The remarkable feline brain has been programmed by roughly 30 million years of evolution into that of a dogged information gatherer and pattern recognizer. Cats are the epitome of curiosity and what they accomplish during their daily explorations is really knowledge mastery.

Think about this little Russian Blue for a moment. Like all cats, she spends a part of every day on the prowl. The vast array of information that she seeks and obtains through the motivating power of curiosity gives her a near-perfect map of the property she inhabits and controls—a confident and correct sense of who is friend, foe, or food. And she updates her knowledge whenever doubt and uncertainty creep in. The famous curiosity of cats is really that updating process made plain. Move a chair in the living room or rearrange the garden, and she immediately realizes the map in her head is not the same as the data now streaming in for comparison.

Knowledge is vital and she is unremitting in its accurate acquisition. She is especially attuned to what psychologists call an information gap. When something changes, our cat quickly sets about exploring the altered landscape and recreating a new map that is confidently navigable for pursuing prey or escaping predators. She closes the information gap. Doubt is banished and mastery is attained. It’s a matter of life and death for her, so she strives to master knowledge because it vastly improves the chances of mastering her fate.

This, in fact, may be the biological source of uncertainty in all mammals including the human variety. Uncertainty is felt when sensory information about the terrain, an idea, or a face is held in working memory, but it does not correspond with the patterns being pulled in from long-term memory. As shown in the illustration at right, it is this conflict that produces the information gap that leads to both uncertainty and curiosity.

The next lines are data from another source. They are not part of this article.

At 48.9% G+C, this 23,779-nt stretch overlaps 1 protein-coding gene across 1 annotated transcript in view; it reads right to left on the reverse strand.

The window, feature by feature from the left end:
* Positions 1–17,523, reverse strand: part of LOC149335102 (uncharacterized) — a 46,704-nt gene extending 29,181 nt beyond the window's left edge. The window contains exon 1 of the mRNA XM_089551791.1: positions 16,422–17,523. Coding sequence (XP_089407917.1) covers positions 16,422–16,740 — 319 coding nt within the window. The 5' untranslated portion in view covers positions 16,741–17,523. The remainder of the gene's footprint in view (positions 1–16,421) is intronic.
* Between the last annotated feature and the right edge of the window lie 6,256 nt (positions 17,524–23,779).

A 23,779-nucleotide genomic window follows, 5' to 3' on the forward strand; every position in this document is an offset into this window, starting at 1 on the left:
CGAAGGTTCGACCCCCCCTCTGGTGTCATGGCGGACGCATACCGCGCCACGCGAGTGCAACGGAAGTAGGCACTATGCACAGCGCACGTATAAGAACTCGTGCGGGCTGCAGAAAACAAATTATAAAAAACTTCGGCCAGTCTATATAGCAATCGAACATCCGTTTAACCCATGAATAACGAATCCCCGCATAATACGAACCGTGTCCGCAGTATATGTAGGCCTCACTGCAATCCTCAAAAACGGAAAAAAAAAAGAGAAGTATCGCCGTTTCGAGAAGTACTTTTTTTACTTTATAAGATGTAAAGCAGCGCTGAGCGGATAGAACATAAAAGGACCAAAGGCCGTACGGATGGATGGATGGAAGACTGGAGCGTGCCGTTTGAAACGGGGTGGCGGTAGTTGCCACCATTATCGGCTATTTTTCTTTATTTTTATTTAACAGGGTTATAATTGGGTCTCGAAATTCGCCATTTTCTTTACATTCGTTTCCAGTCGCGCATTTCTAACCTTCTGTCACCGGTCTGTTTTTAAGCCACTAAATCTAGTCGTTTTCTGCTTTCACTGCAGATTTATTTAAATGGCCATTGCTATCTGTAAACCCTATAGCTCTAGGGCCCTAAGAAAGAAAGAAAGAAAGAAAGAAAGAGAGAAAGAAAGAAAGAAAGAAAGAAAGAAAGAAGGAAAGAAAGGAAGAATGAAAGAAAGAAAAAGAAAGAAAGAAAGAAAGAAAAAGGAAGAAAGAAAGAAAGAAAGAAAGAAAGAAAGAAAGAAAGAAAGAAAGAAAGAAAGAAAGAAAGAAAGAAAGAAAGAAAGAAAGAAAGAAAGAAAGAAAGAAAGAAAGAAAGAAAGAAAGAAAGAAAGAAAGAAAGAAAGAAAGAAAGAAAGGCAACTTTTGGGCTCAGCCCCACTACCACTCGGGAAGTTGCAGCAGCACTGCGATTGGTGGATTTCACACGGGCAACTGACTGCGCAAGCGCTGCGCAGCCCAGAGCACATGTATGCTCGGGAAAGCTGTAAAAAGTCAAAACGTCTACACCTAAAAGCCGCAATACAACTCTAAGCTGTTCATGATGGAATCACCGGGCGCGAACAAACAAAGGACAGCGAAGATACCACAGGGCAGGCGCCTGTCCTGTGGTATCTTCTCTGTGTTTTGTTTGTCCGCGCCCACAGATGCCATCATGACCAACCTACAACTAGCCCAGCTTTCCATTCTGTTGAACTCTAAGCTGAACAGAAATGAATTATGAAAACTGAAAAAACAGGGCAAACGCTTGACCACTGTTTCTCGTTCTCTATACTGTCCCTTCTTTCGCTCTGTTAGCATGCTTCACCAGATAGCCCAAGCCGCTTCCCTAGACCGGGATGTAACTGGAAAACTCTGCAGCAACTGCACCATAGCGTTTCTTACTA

In psychological experiments, the effect of curiosity on student performance is profound. In a set of studies that looked at both the underlying physical circuitry involved in curiosity (prefrontal cortex, caudate, hippocampus, etc.) and its empirical effect on memory, Kang, et al., found a direct correlation with learning.

“Curiosity showed a strong effect on subsequent recall of the answers to the questions that were initially guessed incorrectly…Consistent with the fMRI findings, these findings suggest that curiosity activates memory regions differently in response to surprising (incorrectly guessed) answers.”

For good reason, the provocative title of Kang’s research paper on the motive power of curiosity is “The Wick in the Candle of Learning.” As Kang notes, people in the education industry would do well to figure out how to prime students’ hunger for knowledge using small amounts of information tinged with uncertainty.